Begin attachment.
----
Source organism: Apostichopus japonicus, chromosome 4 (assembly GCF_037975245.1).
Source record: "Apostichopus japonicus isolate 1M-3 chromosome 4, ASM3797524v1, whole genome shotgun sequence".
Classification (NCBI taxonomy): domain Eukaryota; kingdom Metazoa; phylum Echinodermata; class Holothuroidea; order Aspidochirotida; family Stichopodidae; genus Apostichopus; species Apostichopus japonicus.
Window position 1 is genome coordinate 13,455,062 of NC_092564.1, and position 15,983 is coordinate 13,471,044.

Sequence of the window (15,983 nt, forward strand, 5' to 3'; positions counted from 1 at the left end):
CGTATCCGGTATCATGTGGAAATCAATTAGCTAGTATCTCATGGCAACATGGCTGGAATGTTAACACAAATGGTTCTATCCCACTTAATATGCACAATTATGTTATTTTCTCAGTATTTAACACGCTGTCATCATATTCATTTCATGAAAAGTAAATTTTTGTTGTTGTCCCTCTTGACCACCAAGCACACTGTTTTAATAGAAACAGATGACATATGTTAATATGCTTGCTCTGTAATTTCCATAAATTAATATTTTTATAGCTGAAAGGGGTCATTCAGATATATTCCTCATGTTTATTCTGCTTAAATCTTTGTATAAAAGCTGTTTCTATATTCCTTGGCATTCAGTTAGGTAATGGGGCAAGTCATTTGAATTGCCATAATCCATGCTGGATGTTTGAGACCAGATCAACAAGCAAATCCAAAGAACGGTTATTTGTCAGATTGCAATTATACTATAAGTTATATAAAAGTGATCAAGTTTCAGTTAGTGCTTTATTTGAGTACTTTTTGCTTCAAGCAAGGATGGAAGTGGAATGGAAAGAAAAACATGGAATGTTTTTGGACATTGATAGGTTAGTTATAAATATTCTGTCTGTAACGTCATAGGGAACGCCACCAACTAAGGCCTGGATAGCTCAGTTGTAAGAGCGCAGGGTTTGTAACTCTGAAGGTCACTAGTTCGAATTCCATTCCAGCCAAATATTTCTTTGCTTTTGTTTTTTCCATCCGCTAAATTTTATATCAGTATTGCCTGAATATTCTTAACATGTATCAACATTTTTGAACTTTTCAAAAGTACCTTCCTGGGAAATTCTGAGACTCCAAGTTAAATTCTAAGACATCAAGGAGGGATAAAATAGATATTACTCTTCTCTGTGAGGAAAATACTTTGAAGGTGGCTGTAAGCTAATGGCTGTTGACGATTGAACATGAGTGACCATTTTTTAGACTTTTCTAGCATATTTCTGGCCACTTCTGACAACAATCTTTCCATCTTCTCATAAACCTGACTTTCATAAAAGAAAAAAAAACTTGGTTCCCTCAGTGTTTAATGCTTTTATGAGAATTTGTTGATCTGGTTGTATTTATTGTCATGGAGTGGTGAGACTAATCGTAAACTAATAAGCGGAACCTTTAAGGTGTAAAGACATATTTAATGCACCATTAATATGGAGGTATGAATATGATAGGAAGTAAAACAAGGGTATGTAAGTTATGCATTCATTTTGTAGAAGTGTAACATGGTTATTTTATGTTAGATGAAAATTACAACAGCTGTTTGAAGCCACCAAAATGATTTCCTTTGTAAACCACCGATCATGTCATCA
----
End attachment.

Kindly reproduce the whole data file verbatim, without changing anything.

Source organism: Apostichopus japonicus, chromosome 4 (assembly GCF_037975245.1).
Source record: "Apostichopus japonicus isolate 1M-3 chromosome 4, ASM3797524v1, whole genome shotgun sequence".
Classification (NCBI taxonomy): domain Eukaryota; kingdom Metazoa; phylum Echinodermata; class Holothuroidea; order Aspidochirotida; family Stichopodidae; genus Apostichopus; species Apostichopus japonicus.
Window position 1 is genome coordinate 13,455,062 of NC_092564.1, and position 15,983 is coordinate 13,471,044.

Sequence of the window (15,983 nt, forward strand, 5' to 3'; positions counted from 1 at the left end):
CGTATCCGGTATCATGTGGAAATCAATTAGCTAGTATCTCATGGCAACATGGCTGGAATGTTAACACAAATGGTTCTATCCCACTTAATATGCACAATTATGTTATTTTCTCAGTATTTAACACGCTGTCATCATATTCATTTCATGAAAAGTAAATTTTTGTTGTTGTCCCTCTTGACCACCAAGCACACTGTTTTAATAGAAACAGATGACATATGTTAATATGCTTGCTCTGTAATTTCCATAAATTAATATTTTTATAGCTGAAAGGGGTCATTCAGATATATTCCTCATGTTTATTCTGCTTAAATCTTTGTATAAAAGCTGTTTCTATATTCCTTGGCATTCAGTTAGGTAATGGGGCAAGTCATTTGAATTGCCATAATCCATGCTGGATGTTTGAGACCAGATCAACAAGCAAATCCAAAGAACGGTTATTTGTCAGATTGCAATTATACTATAAGTTATATAAAAGTGATCAAGTTTCAGTTAGTGCTTTATTTGAGTACTTTTTGCTTCAAGCAAGGATGGAAGTGGAATGGAAAGAAAAACATGGAATGTTTTTGGACATTGATAGGTTAGTTATAAATATTCTGTCTGTAACGTCATAGGGAACGCCACCAACTAAGGCCTGGATAGCTCAGTTGTAAGAGCGCAGGGTTTGTAACTCTGAAGGTCACTAGTTCGAATTCCATTCCAGCCAAATATTTCTTTGCTTTTGTTTTTTCCATCCGCTAAATTTTATATCAGTATTGCCTGAATATTCTTAACATGTATCAACATTTTTGAACTTTTCAAAAGTACCTTCCTGGGAAATTCTGAGACTCCAAGTTAAATTCTAAGACATCAAGGAGGGATAAAATAGATATTACTCTTCTCTGTGAGGAAAATACTTTGAAGGTGGCTGTAAGCTAATGGCTGTTGACGATTGAACATGAGTGACCATTTTTTAGACTTTTCTAGCATATTTCTGGCCACTTCTGACAACAATCTTTCCATCTTCTCATAAACCTGACTTTCATAAAAGAAAAAAAAACTTGGTTCCCTCAGTGTTTAATGCTTTTATGAGAATTTGTTGATCTGGTTGTATTTATTGTCATGGAGTGGTGAGACTAATCGTAAACTAATAAGCGGAACCTTTAAGGTGTAAAGACATATTTAATGCACCATTAATATGGAGGTATGAATATGATAGGAAGTAAAACAAGGGTATGTAAGTTATGCATTCATTTTGTAGAAGTGTAACATGGTTATTTTATGTTAGATGAAAATTACAACAGCTGTTTGAAGCCACCAAAATGATTTCCTTTGTAAACCACCGATCATGTCATCA